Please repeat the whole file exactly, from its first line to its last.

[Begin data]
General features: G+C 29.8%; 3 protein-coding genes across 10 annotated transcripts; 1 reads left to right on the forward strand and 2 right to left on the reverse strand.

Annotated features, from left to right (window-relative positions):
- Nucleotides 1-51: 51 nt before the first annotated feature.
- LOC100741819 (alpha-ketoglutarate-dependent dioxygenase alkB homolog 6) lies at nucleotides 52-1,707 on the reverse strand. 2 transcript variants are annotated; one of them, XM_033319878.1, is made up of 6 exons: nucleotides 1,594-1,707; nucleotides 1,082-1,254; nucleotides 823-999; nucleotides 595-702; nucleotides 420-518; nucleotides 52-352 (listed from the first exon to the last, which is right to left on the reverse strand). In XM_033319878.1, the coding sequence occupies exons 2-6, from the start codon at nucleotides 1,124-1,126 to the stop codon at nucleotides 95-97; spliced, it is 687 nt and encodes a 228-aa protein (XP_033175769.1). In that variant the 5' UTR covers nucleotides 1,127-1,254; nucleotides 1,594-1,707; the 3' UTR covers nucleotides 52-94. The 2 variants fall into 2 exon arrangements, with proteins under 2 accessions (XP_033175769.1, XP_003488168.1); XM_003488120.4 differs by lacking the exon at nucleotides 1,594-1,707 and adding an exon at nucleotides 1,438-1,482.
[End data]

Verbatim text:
General features: G+C 29.8%; 3 protein-coding genes across 10 annotated transcripts; 1 reads left to right on the forward strand and 2 right to left on the reverse strand.

Annotated features, from left to right (window-relative positions):
- Nucleotides 1-51: 51 nt before the first annotated feature.
- LOC100741819 (alpha-ketoglutarate-dependent dioxygenase alkB homolog 6) lies at nucleotides 52-1,707 on the reverse strand. 2 transcript variants are annotated; one of them, XM_033319878.1, is made up of 6 exons: nucleotides 1,594-1,707; nucleotides 1,082-1,254; nucleotides 823-999; nucleotides 595-702; nucleotides 420-518; nucleotides 52-352 (listed from the first exon to the last, which is right to left on the reverse strand). In XM_033319878.1, the coding sequence occupies exons 2-6, from the start codon at nucleotides 1,124-1,126 to the stop codon at nucleotides 95-97; spliced, it is 687 nt and encodes a 228-aa protein (XP_033175769.1). In that variant the 5' UTR covers nucleotides 1,127-1,254; nucleotides 1,594-1,707; the 3' UTR covers nucleotides 52-94. The 2 variants fall into 2 exon arrangements, with proteins under 2 accessions (XP_033175769.1, XP_003488168.1); XM_003488120.4 differs by lacking the exon at nucleotides 1,594-1,707 and adding an exon at nucleotides 1,438-1,482.